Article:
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Is it ever appropriate?

MikeZMikeZ Member
edited May 2014 in home
So, I was at a small gathering for my daughter's school... It was outside but under a park pavillion. One of the first things I noticed was a 4ft roll of white vinyl and a small backdrop stand atop one of the picnic benches.

As the gathering progressed, I finally saw the photgrapher wandering about shooting photos of the children at play or visiting under the pavallion. It was fairly bright out with some direct sun hitting the backs of some of the children and making a nice rim light. Atop her Canon Dslr of choice was a speedlight and a Stofen. It appeared to me that she was having a slight battle with her camera to get a nice image with out using the speedlight at all. (lots of chimping and re-do shot)

Later in the afternoon she gathered the children for some fun prop photos. A photo booth type of setup with the aformentioned white vinyl. Again, the chimping began. It was nearing dusk and I could not imagine how these images were coming out without the use of the speedlight. Eventually, the speedlight came on, Stofen in use, boucing at a 45 degree angle toward the children. Keep in mind the pavillion ceiling was painted white and would most likely offer a pleasing bounce surface.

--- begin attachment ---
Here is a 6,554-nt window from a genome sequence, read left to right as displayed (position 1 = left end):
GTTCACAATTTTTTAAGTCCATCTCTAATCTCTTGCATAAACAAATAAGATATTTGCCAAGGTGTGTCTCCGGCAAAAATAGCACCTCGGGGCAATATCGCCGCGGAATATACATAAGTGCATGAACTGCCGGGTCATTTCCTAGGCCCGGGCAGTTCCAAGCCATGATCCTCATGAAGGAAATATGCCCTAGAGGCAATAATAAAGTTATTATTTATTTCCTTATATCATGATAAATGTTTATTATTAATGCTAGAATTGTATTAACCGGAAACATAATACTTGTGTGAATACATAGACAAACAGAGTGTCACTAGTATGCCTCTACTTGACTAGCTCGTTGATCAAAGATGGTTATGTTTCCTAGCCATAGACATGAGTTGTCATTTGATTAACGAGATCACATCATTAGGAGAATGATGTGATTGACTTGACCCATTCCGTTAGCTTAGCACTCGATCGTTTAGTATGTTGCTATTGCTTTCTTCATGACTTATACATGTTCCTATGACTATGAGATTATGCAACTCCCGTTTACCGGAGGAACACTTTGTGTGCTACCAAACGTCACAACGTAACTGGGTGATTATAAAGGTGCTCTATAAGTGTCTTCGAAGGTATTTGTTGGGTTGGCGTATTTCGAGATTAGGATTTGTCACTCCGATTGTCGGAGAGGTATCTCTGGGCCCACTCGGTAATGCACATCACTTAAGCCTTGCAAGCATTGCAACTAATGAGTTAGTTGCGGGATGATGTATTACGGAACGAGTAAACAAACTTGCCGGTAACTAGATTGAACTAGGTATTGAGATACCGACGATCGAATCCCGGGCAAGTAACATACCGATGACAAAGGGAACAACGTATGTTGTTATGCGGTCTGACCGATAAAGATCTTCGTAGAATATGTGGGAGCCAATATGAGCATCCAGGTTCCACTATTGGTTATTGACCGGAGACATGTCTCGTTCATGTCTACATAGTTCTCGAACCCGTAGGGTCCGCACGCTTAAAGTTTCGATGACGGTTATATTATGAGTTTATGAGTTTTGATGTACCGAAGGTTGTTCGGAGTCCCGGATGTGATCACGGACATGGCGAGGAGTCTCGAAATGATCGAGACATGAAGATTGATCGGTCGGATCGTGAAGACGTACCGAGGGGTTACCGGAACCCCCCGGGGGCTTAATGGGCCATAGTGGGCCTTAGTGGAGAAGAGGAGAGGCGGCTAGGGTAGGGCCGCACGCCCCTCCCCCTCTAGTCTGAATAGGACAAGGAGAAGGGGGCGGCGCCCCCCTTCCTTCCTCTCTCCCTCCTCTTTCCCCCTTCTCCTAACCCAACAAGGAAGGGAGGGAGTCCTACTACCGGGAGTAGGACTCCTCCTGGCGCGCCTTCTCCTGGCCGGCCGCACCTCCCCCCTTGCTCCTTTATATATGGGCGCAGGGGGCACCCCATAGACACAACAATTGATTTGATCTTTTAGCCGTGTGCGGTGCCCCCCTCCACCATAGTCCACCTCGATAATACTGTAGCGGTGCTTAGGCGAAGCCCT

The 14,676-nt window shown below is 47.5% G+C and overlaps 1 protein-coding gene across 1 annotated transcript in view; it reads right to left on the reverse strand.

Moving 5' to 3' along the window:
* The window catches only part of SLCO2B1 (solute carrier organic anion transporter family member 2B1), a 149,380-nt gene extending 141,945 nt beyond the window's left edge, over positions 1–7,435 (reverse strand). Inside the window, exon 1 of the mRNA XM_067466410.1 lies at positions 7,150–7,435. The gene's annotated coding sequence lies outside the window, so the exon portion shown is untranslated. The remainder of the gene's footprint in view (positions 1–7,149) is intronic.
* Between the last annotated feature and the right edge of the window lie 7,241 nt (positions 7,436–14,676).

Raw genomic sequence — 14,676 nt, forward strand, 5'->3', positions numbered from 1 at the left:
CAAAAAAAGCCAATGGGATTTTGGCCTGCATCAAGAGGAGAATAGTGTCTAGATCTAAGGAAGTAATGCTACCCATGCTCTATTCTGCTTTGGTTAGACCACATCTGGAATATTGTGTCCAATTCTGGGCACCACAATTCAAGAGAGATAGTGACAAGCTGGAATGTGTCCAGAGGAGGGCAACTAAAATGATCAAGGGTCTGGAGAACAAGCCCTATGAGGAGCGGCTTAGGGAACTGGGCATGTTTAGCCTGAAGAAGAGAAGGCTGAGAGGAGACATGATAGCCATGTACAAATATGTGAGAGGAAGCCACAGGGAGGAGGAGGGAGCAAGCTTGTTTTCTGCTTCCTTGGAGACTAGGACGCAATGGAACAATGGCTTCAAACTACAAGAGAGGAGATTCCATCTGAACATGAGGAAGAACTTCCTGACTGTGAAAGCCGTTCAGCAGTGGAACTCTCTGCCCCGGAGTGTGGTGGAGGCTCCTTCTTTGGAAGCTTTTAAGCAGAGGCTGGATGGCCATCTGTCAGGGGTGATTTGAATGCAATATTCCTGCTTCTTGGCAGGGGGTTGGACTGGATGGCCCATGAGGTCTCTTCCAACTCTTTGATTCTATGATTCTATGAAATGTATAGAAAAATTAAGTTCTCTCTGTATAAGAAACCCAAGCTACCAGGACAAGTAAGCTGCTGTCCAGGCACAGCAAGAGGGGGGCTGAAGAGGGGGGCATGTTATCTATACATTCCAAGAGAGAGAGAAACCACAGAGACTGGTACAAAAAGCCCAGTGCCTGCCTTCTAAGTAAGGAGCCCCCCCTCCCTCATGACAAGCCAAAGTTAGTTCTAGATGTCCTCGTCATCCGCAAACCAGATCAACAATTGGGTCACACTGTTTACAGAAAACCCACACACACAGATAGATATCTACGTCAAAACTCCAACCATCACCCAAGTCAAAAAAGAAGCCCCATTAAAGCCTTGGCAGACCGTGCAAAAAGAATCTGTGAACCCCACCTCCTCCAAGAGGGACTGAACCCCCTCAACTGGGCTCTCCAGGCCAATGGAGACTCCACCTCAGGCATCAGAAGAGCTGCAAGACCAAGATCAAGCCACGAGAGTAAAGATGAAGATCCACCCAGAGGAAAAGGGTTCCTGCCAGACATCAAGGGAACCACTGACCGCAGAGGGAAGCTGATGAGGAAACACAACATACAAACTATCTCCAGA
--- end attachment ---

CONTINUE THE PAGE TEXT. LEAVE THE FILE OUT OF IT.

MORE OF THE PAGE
Given the title of this post, do you feel it would have been appropriate for me to offer any suggestions to the photog about what I thought may have made her life a little bit easier? I did not in this case and I am semi troubled that I did not. Maybe I was afraid she would be insulted?? I know there was a time that I was having the same battles with my gear and would have loved some insite. Now there are often times I get "bothered" by people trying to help when I am not having issues and I don't really care for that much either...lol

I was just curious what some of the opinions are here about that situation...

Comments

  • TrevTrev Moderator
    edited May 2014

    Hard to answer, but if my daughter was then coming up for the shoot with her if she was the designated shooter, then I would have 'offered my advice' on what to do.

    More than likely though if she was the designated shooter which it appears she was with the roll of vinyl I would not have bothered, and only if some obvious parent was trying to get a shot I may which I have done in the past.

    Even at weddings where I am shooting against backlight, sun/sky, sea, beach and they are in shade then I see the point and shoots come out, I know the images are going to be crap.

    But if I see someone beside me with a half decent DSLR with dedicated hotshoe flash I will quickly tell/show them that to do, manual, get background pretty right and tell them to then just compensate the flash. After a quick couple of shots I then see the big smile come across their faces as they happily fire away. My reasoning is the couple will get some more good general shots.

    Yeah, the urge to 'help' is pretty strong at times, and I generally have to just ignore it.